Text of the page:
Education remains key concern in Arizona

Valley voters, leaders call for more funding, better schools

Posted 2/9/20

More local leaders are calling for better schools, a view consistent with most Arizona voters, according to a recent poll.

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Education remains key concern in Arizona

Valley voters, leaders call for more funding, better schools

Posted

More local leaders are calling for better schools, a view consistent with most Arizona voters, according to a recent poll.

Earlier this week, officials in Surprise reaffirmed their support for the Arizona Education Progress Meter and Mayor Skip Hall praised the effort, according to the city’s published release.

“Our city is always looking for ways to improve education,” Mr. Hall stated. “The progress meter provides a valuable structure and direction for doing that, from our youngest students to adult attainment.”

The progress meter — developed by the advocacy groups Expect More Arizona and the Center for the Future of Arizona — tracks a raft of relevant metrics, which reveal the status of educational attainment across Arizona communities, while promoting a set of specific quantifiable goals.

City leaders and officials across the Valley have also signaled their support the effort, including those representing Buckeye, Chandler, Glendale, Mesa, Phoenix, Scottsdale and Tempe.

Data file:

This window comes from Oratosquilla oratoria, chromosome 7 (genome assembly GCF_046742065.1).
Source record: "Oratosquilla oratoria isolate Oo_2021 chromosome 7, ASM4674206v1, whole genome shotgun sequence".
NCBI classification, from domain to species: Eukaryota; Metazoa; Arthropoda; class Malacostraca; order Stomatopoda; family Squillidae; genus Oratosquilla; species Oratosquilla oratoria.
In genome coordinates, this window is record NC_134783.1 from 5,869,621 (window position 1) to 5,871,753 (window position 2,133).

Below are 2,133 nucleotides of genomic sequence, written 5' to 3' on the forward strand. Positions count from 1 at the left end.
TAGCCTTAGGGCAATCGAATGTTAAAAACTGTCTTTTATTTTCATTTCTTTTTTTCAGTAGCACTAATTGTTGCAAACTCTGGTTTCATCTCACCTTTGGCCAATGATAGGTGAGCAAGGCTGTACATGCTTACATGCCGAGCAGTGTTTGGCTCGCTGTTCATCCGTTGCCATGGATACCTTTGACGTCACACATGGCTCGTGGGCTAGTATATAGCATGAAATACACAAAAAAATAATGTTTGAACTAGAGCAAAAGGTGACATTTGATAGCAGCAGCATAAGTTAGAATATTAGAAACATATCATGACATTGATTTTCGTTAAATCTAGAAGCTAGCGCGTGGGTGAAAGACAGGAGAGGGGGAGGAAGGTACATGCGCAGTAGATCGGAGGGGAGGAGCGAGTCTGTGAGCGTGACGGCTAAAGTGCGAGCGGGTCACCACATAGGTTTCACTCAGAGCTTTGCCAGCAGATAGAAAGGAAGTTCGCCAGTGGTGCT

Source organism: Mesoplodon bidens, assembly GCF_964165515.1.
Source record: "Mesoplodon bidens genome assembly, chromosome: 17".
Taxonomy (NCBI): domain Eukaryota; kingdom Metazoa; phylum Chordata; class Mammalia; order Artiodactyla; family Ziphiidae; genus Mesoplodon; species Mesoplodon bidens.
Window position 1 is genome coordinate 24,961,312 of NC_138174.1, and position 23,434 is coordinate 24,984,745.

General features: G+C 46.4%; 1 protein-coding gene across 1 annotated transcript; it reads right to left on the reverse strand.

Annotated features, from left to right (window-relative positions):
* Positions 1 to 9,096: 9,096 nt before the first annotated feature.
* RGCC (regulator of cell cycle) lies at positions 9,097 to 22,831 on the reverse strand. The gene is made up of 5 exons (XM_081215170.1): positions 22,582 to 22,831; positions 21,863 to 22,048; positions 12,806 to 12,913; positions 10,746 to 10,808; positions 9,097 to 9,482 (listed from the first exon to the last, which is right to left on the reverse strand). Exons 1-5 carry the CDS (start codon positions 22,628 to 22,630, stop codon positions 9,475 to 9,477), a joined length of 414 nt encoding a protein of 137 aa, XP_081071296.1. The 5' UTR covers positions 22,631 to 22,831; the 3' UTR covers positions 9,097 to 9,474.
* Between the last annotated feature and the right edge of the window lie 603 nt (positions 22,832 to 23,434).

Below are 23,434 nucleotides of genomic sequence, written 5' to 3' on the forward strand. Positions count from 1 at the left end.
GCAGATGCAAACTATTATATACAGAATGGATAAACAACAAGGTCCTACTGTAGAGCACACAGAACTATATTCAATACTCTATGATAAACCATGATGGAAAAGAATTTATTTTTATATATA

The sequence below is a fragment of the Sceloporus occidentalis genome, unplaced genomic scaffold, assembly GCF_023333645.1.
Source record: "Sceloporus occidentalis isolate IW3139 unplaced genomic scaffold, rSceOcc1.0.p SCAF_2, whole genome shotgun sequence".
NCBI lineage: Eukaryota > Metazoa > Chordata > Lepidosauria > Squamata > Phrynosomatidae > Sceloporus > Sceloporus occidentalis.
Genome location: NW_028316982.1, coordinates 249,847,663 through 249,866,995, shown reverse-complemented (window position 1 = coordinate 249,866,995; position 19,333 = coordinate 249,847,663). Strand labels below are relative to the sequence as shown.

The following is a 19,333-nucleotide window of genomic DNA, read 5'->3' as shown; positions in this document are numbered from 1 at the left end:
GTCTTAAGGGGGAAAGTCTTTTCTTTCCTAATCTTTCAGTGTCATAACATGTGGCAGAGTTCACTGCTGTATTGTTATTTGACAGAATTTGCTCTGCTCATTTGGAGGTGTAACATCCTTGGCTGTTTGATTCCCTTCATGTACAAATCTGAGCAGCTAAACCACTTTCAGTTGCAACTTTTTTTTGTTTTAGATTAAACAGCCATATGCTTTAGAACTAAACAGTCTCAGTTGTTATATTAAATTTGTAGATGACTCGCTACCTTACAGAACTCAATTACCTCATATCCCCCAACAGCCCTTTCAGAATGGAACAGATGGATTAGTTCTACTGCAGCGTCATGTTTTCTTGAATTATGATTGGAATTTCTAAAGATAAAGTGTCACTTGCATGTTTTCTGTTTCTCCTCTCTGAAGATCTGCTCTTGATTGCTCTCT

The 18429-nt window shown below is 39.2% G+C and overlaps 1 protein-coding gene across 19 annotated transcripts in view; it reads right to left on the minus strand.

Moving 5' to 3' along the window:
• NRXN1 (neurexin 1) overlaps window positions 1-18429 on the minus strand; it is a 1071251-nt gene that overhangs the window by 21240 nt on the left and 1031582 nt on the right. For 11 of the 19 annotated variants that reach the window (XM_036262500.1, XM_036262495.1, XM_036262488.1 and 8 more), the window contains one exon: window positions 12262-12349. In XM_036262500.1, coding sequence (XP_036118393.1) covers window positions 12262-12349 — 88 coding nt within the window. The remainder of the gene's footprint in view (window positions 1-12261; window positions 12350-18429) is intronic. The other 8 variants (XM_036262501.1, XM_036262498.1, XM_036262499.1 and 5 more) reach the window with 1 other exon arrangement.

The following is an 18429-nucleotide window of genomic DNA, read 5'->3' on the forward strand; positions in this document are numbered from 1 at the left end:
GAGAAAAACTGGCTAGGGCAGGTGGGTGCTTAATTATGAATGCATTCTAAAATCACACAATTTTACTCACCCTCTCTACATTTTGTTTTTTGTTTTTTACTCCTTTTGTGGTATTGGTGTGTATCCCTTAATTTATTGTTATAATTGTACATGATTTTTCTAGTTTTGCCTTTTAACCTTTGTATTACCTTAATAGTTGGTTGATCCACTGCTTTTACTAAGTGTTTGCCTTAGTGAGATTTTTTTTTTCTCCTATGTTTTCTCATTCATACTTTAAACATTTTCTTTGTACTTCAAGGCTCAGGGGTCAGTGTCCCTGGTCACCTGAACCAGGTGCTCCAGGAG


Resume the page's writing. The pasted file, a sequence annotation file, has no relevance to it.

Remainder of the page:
In total, more than 350 municipalities, chambers of commerce, businesses, educational institutions, school districts and other nonprofit groups have also pledged their support so far.

City of Glendale leaders issued a proclamation in 2017 to announce their support for the partnership.

“Whereas, the city of Glendale recognizes that we have to make education a top priority in our community to ensure a strong economic future and a higher quality of life for everyone … City Council hereby affirms that we are committed to achieving the statewide attainment goal of 60% by 2030,” the proclamation stated.

Report card

Among the metrics tracked by Expect More Arizona are benchmarks for students in grade school, high school, college and beyond. The current data reveal those in Maricopa County are doing slightly better than the statewide average in some areas.

The goal for reading proficiency among 3rd graders, based on results of the AzMerit English language arts assessment, is for 72% of test-takers to reach the “proficient” or “highly proficient” mark.

In Maricopa County, 48% have attained that level; statewide, 46% reached the goal.

For mathematics, the goal is to have 69% of 8th graders prepared to succeed as they enter high school math courses in 9th grade.

In Maricopa County, 45% of students have met the goal; only 41% have met the goal statewide.

For high school attainment, the goal is for 90% of students to graduate.

In the county, the graduation rate is now 84%; statewide, the rate is only 78%.

The county and state average portion of graduates who enroll in post-secondary education the semester after leaving high school is tied at 55%; the goal is 70%.